The second custom filter, called nameLengthLessThan, is slightly more complicated and uses the method introduced (and encouraged) starting from jQuery 1.8. We pass an anonymous function to the createPseudo function having a parameter that represents the argument passed to the filter when you use it. Inside it, we create another function that will be returned and that is responsible for performing the filtering. To the latter, jQuery passes the element to be processed (elem parameter), the DOMElement or DOMDocument from which selection will occur (context parameter), and a Boolean that tells if you’re operating on an XML document. As you may guess, for this filter we need this pattern because our filter needs to know the limit of characters the name attribute of the element must comply with. In other words, we need to pass the number of characters the value of the name attribute must respect.

Inside the inner-most function, we write the code to test if the element should be kept or not. For our example, this means checking whether the name attribute is set and its length is not less than the given length (stored using a closure inside the length variable).

Now that we’ve created the filters, we need to use them. Inside the handler for the document.ready event, there are two statements. The first calls the placeholder filter without parameters and implicitly using the Universal selector. The second uses the nameLengthLessThan filter passing 5 as parameter and using the Element selector. Using the Element selector in the second call will result in a performance improvement. Running the code will result in the following being printed in the console:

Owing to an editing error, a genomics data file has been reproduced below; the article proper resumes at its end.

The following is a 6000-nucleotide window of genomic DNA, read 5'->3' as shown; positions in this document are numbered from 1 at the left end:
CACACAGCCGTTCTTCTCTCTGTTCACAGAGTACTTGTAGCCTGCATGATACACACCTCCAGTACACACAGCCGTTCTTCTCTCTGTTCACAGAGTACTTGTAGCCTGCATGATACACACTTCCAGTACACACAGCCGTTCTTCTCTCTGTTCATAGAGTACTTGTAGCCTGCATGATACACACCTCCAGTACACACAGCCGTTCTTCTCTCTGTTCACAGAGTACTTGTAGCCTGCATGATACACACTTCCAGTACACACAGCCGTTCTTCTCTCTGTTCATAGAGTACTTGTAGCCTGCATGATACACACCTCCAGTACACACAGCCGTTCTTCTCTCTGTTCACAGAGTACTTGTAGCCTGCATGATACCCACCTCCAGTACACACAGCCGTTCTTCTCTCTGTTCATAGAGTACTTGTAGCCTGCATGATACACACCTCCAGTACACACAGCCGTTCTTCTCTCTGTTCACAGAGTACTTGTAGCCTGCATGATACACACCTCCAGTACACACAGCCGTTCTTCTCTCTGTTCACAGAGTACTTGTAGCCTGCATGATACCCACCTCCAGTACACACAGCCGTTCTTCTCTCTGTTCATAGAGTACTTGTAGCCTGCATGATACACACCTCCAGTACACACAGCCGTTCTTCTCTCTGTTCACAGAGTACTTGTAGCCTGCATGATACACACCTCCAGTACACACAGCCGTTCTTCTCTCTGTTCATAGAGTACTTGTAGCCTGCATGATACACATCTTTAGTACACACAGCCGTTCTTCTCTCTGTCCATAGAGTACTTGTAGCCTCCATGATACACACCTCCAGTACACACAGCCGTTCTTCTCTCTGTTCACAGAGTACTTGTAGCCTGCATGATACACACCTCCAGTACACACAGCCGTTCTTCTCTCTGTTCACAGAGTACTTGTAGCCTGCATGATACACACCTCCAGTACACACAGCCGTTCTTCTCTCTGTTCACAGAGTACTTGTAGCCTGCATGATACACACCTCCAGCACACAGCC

4
1

Conclusion

In this article I explained how you can create a custom filter in jQuery using the old and the new methods, introduced in jQuery 1.8, methods. It’s important to know both because while in new projects you’ll hopefully find the latter method, in some projects you may find the former and it can be important that you know how it works, especially if the jQuery version can’t be updated.

If you liked this article, consider buying my book Instant jQuery Selectors on the Packt Publishing website or on Amazon. Instant jQuery Selectors is for web developers who want to delve into jQuery from its very starting point: selectors. Even if you’re already familiar with the framework and its selectors, you could find several tips and tricks that you aren’t aware of, especially about performance and how jQuery acts behind the scenes.

This article was originally published at http://aurelio.audero.it/blog/2013/09/05/how-to-create-custom-filters-in-jquery/